Take away tip: Sometimes you need to look at other aspects of the equation to make all the pieces balance. Consider these options and strategies to help maximize your available dollars.
- Live with family or roommates
- Stay on parents insurance
- Consider PRN or part-time work
- Apply for income-based loan repayment plans
Your Job Search Goals
Follow our easy steps to a stress-free job search! Set your priorities before you send out your resume to get the job you want.
Your Job Search Goals
Decide your priorities - what jobs, where, and for how much compensation - before you send out your resume.
We're sharing this series of weekly job search activities to help you not just find a job, but to find the right job. You worked hard to get into your university program, worked hard to get through grad school and to pass your Praxis. You deserve to claim the rewards you earned with all of that work and effort. For the last few years your focus has been on getting in, getting through and getting out of grad school. Drilling down and absorbing everything SLP related. Now you have to learn how to network, interview, understand employment structures, employment contracts, insurance and benefits, tax deductions, license and certification requirements and more! And you thought you just needed a job!
Identifying your priorities in a job search is an essential first step. Unless you identify where you want your career to go you will be overwhelmed with activities that may not move you forward in a way that best meets your needs.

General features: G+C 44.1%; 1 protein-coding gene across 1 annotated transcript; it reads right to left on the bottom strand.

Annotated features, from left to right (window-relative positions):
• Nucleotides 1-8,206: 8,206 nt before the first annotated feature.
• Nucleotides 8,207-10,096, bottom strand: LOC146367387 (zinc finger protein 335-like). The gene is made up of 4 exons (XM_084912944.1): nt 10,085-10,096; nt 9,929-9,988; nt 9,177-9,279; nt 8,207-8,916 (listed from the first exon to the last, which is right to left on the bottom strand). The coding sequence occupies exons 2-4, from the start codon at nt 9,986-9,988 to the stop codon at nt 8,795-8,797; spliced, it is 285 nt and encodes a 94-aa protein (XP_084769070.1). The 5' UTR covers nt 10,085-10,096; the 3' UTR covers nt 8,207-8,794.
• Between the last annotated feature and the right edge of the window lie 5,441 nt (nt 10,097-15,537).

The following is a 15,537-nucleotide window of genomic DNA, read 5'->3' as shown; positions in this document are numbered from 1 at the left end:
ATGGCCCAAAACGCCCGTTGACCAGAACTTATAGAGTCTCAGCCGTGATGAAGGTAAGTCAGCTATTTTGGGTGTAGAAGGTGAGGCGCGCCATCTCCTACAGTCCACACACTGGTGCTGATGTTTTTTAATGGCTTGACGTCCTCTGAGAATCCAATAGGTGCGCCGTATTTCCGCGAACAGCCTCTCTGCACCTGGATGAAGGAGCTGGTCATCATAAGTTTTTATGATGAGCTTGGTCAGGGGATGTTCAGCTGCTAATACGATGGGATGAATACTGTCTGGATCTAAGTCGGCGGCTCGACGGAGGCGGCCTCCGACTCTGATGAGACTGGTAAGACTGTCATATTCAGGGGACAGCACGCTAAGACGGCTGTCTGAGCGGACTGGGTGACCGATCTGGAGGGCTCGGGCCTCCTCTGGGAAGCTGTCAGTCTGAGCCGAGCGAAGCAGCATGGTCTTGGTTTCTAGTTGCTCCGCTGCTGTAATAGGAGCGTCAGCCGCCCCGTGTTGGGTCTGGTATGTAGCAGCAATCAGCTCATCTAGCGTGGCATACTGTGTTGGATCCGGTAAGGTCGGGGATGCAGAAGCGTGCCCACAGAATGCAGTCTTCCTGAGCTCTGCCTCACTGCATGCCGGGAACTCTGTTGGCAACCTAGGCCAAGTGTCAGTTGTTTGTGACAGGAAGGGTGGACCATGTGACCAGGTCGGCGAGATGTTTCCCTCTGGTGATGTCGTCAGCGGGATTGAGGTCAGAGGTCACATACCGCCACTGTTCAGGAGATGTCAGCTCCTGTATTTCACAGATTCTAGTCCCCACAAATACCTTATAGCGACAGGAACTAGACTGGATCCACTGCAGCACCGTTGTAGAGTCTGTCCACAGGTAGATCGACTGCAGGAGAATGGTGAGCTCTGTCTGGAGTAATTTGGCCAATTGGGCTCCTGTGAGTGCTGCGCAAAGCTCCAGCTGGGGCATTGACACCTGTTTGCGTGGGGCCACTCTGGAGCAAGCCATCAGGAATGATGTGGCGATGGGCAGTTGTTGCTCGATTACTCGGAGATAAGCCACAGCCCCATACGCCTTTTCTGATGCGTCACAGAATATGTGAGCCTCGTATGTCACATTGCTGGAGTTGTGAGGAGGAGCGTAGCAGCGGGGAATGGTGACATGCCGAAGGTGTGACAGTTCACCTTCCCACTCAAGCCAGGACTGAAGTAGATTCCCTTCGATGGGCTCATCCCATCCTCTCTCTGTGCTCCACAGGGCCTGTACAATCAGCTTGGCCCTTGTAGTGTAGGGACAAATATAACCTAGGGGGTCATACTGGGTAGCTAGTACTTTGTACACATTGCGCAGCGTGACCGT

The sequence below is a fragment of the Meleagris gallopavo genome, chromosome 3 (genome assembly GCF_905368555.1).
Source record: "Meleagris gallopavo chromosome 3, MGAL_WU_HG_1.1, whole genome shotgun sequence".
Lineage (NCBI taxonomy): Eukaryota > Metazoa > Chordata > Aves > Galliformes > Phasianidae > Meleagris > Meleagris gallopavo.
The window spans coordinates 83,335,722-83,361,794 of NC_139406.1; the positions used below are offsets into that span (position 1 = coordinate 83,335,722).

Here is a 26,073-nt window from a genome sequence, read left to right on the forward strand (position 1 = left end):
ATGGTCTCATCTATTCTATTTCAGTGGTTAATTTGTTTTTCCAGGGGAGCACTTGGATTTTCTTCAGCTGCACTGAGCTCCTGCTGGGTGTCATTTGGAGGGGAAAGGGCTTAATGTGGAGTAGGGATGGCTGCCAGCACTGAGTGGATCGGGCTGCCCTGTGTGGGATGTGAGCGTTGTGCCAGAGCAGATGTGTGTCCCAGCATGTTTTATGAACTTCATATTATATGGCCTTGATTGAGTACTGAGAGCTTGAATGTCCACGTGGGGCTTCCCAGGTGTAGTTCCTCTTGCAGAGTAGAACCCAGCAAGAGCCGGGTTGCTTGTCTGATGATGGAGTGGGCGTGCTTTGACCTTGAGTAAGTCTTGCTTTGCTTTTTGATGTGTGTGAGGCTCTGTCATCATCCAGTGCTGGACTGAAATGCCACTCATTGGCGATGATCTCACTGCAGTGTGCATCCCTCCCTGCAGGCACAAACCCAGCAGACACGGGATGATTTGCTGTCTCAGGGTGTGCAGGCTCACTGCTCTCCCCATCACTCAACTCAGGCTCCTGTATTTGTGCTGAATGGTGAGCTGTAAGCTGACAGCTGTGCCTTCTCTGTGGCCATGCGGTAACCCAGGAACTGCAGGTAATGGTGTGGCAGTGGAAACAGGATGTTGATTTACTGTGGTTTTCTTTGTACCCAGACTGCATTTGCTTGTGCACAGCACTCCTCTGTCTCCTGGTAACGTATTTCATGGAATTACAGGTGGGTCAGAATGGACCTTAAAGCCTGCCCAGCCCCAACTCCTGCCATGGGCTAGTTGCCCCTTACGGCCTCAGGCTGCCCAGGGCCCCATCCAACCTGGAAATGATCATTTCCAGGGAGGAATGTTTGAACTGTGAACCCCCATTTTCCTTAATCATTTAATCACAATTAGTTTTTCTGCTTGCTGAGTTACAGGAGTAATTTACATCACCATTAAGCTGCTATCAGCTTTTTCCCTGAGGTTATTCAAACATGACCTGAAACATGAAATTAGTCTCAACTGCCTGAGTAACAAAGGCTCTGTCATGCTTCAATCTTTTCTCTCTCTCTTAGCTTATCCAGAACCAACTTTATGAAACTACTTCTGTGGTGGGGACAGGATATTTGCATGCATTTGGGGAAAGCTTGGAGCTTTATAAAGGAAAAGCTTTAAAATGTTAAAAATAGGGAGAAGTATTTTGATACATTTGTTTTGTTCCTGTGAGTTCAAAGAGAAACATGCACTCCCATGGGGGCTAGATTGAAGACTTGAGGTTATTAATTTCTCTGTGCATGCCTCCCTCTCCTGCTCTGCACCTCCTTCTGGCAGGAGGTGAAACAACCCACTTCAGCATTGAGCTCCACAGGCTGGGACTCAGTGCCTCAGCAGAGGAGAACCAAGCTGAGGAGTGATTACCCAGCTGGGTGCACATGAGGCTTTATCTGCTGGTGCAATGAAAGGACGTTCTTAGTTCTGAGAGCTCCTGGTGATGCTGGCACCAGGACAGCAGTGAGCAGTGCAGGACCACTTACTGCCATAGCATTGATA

We want to help you identify your professional priorities and then navigate and understand the process employers use to select applicants so that you can confidently find the right job for you. Congratulations on all that you have achieved so far. You have chosen a great career and are among a select group of professionals who will have significant impact on individuals who receive your professional services while enjoying the security of stable employment with a wide spectrum of career options.
So let's cover the basics. There are three primary components to identify in an SLP job search; clinical setting, geographic location and compensation. Only you can determine the priority balance for these career components. And those priorities are set by two competing approaches to your career: your brain and your heart. Your brain may be saying one option is the best way to pay off your big pile of student loans but your heart is saying you really want to work with children, which is usually not the highest paying job. There are exceptions within the field that may make your competing goals come into balance and we'll cover that information in future steps. For now, try to assign a percentage value to each of the three areas, clinical setting, geographic location and compensation. In this exercise, the total should equal 100%.